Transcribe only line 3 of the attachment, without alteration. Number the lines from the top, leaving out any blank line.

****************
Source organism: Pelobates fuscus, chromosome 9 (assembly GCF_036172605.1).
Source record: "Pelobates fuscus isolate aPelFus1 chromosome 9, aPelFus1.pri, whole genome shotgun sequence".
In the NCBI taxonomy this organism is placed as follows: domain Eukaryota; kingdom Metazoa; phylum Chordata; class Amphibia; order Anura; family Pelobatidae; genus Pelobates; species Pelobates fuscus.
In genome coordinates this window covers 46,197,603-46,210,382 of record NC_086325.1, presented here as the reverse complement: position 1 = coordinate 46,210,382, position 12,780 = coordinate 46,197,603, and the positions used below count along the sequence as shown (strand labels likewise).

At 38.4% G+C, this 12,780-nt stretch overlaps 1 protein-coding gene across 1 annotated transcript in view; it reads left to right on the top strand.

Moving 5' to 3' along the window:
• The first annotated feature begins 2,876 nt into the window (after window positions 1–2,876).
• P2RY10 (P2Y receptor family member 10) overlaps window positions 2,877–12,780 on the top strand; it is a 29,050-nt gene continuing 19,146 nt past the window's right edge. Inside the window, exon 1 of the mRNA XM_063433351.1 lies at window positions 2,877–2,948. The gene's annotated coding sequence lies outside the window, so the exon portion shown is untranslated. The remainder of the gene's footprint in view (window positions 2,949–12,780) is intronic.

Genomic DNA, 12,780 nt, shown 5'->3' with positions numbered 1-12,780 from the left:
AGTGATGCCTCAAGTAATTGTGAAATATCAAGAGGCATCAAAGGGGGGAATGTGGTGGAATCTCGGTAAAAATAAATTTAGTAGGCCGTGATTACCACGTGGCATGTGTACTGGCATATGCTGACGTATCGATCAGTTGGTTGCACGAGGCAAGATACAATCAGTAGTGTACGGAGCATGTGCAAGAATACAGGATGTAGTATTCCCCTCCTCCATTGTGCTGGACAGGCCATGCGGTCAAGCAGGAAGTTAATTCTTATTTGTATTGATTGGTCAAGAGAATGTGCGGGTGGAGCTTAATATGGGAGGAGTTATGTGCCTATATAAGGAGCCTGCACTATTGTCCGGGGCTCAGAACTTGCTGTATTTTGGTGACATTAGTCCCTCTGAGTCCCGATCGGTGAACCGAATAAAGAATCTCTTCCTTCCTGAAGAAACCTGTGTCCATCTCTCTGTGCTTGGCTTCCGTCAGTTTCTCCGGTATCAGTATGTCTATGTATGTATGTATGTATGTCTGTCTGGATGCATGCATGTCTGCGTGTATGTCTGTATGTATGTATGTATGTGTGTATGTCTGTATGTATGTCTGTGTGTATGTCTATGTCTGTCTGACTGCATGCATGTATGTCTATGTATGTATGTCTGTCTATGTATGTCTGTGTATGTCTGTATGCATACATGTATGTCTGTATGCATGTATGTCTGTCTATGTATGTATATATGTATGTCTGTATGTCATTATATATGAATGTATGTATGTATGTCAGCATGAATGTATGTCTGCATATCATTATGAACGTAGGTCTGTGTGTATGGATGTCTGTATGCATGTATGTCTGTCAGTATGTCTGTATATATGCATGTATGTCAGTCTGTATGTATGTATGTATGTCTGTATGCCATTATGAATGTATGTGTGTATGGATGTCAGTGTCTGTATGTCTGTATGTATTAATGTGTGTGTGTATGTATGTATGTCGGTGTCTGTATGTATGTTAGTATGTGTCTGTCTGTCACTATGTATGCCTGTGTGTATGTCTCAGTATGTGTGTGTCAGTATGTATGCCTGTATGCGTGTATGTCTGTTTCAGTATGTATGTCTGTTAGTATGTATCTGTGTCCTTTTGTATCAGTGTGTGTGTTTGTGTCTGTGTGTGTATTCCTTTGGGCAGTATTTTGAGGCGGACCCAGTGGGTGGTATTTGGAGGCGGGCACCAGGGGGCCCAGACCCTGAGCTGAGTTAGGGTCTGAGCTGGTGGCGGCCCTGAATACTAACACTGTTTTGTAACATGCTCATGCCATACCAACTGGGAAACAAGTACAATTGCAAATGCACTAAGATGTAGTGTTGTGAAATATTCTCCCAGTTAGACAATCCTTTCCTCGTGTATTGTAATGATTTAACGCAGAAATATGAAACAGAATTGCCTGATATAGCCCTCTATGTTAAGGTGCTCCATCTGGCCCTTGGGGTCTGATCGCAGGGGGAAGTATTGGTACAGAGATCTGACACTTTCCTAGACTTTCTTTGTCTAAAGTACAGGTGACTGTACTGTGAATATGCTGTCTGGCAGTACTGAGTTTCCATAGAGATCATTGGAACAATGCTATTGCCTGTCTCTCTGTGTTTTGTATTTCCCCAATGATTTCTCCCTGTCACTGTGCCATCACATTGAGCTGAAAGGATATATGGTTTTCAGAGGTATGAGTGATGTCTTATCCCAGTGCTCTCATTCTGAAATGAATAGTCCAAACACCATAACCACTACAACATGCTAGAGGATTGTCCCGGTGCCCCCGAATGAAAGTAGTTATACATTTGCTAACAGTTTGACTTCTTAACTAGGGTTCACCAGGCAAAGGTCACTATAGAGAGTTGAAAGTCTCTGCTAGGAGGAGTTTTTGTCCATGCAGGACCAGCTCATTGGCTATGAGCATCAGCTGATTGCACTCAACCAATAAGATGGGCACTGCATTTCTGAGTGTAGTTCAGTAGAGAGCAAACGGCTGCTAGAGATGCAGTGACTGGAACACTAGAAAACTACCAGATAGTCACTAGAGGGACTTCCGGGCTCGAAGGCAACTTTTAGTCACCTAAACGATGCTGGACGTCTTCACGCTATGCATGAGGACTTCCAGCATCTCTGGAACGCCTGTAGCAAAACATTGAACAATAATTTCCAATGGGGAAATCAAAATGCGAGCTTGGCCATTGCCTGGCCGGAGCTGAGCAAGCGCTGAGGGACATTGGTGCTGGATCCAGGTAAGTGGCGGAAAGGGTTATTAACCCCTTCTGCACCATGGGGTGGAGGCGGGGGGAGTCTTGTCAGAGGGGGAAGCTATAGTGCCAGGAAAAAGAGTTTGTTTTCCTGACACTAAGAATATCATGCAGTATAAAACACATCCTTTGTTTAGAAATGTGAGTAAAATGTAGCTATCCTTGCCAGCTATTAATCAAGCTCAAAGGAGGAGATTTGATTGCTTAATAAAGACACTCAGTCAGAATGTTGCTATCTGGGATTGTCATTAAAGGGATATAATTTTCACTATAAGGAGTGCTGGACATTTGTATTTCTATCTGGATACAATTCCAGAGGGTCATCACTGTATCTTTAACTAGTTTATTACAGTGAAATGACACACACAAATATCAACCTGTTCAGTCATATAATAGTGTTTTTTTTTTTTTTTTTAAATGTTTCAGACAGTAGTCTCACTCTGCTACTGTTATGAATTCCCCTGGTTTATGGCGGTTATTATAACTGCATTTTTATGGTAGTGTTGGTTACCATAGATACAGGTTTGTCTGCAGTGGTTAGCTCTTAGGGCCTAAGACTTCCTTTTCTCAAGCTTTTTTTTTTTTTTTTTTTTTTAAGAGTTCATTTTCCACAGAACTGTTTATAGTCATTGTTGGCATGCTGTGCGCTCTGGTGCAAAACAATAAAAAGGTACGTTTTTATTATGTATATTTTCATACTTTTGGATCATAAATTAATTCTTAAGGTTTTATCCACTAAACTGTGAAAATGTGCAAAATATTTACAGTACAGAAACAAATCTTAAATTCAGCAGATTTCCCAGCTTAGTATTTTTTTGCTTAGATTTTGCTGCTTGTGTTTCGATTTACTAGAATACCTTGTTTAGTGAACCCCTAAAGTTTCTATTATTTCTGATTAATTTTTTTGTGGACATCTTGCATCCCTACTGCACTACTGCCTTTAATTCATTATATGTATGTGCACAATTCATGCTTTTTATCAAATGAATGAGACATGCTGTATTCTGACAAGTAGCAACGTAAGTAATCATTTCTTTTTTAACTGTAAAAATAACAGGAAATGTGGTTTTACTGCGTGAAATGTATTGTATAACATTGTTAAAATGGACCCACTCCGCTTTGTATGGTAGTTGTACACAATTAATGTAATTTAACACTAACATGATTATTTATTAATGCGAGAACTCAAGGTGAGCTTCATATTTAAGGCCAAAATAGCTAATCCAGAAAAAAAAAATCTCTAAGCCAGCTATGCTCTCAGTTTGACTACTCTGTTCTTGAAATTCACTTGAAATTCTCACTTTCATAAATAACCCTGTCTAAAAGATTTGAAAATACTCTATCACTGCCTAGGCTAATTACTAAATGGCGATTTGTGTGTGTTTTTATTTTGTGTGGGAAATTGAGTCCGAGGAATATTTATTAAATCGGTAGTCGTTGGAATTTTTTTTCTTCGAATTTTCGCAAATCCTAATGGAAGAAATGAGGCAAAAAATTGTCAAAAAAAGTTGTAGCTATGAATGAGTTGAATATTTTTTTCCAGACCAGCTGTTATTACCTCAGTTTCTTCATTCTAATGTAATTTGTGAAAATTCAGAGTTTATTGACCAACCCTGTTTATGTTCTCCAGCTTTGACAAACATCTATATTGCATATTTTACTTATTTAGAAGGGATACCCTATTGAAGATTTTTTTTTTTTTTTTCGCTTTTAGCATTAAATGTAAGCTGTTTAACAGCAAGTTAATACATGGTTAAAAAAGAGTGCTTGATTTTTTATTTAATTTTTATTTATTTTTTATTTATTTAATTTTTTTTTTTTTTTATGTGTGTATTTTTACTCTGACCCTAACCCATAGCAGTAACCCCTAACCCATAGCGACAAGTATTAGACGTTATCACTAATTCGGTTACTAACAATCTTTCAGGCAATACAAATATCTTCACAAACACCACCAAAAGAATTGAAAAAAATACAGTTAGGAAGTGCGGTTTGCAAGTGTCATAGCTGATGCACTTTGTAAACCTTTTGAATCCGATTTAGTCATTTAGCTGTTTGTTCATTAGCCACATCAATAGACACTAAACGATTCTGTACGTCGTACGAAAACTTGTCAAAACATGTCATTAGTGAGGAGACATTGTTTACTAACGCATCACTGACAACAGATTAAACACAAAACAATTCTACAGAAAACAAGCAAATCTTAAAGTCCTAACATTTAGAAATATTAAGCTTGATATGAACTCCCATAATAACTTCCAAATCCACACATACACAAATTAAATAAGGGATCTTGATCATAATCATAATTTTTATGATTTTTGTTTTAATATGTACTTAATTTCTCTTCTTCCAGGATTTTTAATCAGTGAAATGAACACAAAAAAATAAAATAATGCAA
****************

In the NCBI taxonomy this organism is placed as follows: domain Eukaryota; kingdom Metazoa; phylum Chordata; class Amphibia; order Anura; family Pelobatidae; genus Pelobates; species Pelobates fuscus.